Delhi High Court: In a case wherein a rectification petition was filed under Section 57 of the Trade Marks Act, 1999 (‘Act’) for rectification of the Trade Marks Register by removal, from the register, of the respondents’ registered trade mark ‘INSAID’, a Single Judge Bench of C. Hari Shankar, J.* held that the present case falls entirely within the four corners of Section 11(1)(b) of the Act and thus, the registration of the respondents’ ‘INSAID’ mark could not sustained, as, owing to its similarity to the petitioner‘s existing earlier trade mark ‘INSEAD’, and the similarity of the services provided under the two marks, which were both educational services, there existed a likelihood of confusion, on the part of the public, between the two marks. Thus, the Court held that the impugned registration of the impugned device mark ‘INSAID’ should be quashed and set aside.
The petitioner and the respondents ran a business school under the name Institut Europeen D Administration Des Affaires Association (‘INSEAD’) and International School of AI and Data Science (‘INSAID’) respectively. The logos of the petitioner and the respondent were and respectively. The word mark ‘INSEAD’ was registered in the petitioner’s favour on ‘proposed to be used’ basis and the petitioner also possessed registration for the device mark in Classes 41, 35 and 16. The respondents‘ mark was registered in Class 41 covering ‘ Education; Providing of Training; Entertainment; Sporting and Cultural Activities.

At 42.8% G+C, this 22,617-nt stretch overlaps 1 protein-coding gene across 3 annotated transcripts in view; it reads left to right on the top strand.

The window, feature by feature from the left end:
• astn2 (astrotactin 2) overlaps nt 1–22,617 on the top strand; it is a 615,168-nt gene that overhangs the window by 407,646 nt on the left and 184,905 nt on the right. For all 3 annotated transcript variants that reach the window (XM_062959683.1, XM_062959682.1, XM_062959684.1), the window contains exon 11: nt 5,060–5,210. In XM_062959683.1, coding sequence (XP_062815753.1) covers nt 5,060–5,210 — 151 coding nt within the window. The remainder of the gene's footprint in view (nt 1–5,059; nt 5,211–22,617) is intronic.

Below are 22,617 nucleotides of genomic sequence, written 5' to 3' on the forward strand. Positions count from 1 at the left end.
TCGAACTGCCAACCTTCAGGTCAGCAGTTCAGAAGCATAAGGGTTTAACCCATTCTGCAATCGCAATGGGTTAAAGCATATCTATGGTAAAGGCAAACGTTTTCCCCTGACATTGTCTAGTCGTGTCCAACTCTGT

The petitioner was founded in 1957 and claimed to have become the world’s foremost financial institution. The petitioner submitted that the respondents’ mark ‘INSAID’ was deceptively similar to the petitioner’s mark ‘INSEAD’. The petitioner further asserted that the two marks were phonetically indistinguishable. The petitioner submitted that it received an e-mail from a student, stating that he erroneously attended a programme of the respondent instead of the petitioner.
Analysis, Law, and Decision
The Court observed that the petitioner’s word mark ‘INSEAD’ was registered in 2007 and its device mark was registered in Classes 16, 35 and 41 in 2012 and the respondents’ claimed user, at the earliest in 2018. The Court thus opined that the user of the petitioner’s ‘INSEAD’ mark was prior in point of time to the user claimed by the respondent in respect of the impugned ‘INSAID’ mark.